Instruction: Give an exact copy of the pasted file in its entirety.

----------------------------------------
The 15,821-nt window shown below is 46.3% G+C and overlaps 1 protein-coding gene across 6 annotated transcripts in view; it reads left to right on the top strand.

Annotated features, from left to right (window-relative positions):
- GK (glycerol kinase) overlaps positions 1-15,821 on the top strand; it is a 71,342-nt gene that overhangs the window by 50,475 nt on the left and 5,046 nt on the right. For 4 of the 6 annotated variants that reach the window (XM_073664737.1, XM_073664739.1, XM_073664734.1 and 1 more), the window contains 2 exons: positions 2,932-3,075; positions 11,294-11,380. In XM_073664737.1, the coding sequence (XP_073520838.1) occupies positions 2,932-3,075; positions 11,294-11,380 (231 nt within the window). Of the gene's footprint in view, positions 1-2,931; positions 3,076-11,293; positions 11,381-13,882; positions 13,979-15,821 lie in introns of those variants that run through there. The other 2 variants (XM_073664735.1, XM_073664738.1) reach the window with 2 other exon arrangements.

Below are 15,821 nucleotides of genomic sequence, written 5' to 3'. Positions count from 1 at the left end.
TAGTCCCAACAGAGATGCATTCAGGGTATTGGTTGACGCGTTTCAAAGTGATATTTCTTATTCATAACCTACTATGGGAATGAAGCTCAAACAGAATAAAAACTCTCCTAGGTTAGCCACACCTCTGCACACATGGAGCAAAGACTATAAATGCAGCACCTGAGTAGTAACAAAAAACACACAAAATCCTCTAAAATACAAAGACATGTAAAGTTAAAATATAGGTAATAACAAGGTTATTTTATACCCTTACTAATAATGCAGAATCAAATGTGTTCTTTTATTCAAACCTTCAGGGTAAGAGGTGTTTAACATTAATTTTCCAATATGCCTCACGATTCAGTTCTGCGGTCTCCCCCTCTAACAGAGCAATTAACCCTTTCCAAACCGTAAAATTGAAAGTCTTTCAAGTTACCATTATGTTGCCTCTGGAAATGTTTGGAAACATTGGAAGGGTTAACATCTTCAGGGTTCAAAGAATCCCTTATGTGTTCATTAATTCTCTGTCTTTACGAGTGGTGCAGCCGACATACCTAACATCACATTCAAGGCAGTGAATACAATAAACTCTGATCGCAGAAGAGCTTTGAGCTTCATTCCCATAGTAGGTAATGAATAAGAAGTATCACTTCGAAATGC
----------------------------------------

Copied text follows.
The 15,821-nt window shown below is 46.3% G+C and overlaps 1 protein-coding gene across 6 annotated transcripts in view; it reads left to right on the top strand.

Annotated features, from left to right (window-relative positions):
- GK (glycerol kinase) overlaps positions 1-15,821 on the top strand; it is a 71,342-nt gene that overhangs the window by 50,475 nt on the left and 5,046 nt on the right. For 4 of the 6 annotated variants that reach the window (XM_073664737.1, XM_073664739.1, XM_073664734.1 and 1 more), the window contains 2 exons: positions 2,932-3,075; positions 11,294-11,380. In XM_073664737.1, the coding sequence (XP_073520838.1) occupies positions 2,932-3,075; positions 11,294-11,380 (231 nt within the window). Of the gene's footprint in view, positions 1-2,931; positions 3,076-11,293; positions 11,381-13,882; positions 13,979-15,821 lie in introns of those variants that run through there. The other 2 variants (XM_073664735.1, XM_073664738.1) reach the window with 2 other exon arrangements.

Below are 15,821 nucleotides of genomic sequence, written 5' to 3'. Positions count from 1 at the left end.
TAGTCCCAACAGAGATGCATTCAGGGTATTGGTTGACGCGTTTCAAAGTGATATTTCTTATTCATAACCTACTATGGGAATGAAGCTCAAACAGAATAAAAACTCTCCTAGGTTAGCCACACCTCTGCACACATGGAGCAAAGACTATAAATGCAGCACCTGAGTAGTAACAAAAAACACACAAAATCCTCTAAAATACAAAGACATGTAAAGTTAAAATATAGGTAATAACAAGGTTATTTTATACCCTTACTAATAATGCAGAATCAAATGTGTTCTTTTATTCAAACCTTCAGGGTAAGAGGTGTTTAACATTAATTTTCCAATATGCCTCACGATTCAGTTCTGCGGTCTCCCCCTCTAACAGAGCAATTAACCCTTTCCAAACCGTAAAATTGAAAGTCTTTCAAGTTACCATTATGTTGCCTCTGGAAATGTTTGGAAACATTGGAAGGGTTAACATCTTCAGGGTTCAAAGAATCCCTTATGTGTTCATTAATTCTCTGTCTTTACGAGTGGTGCAGCCGACATACCTAACATCACATTCAAGGCAGTGAATACAATAAACTCTGATCGCAGAAGAGCTTTGAGCTTCATTCCCATAGTAGGTAATGAATAAGAAGTATCACTTCGAAATGC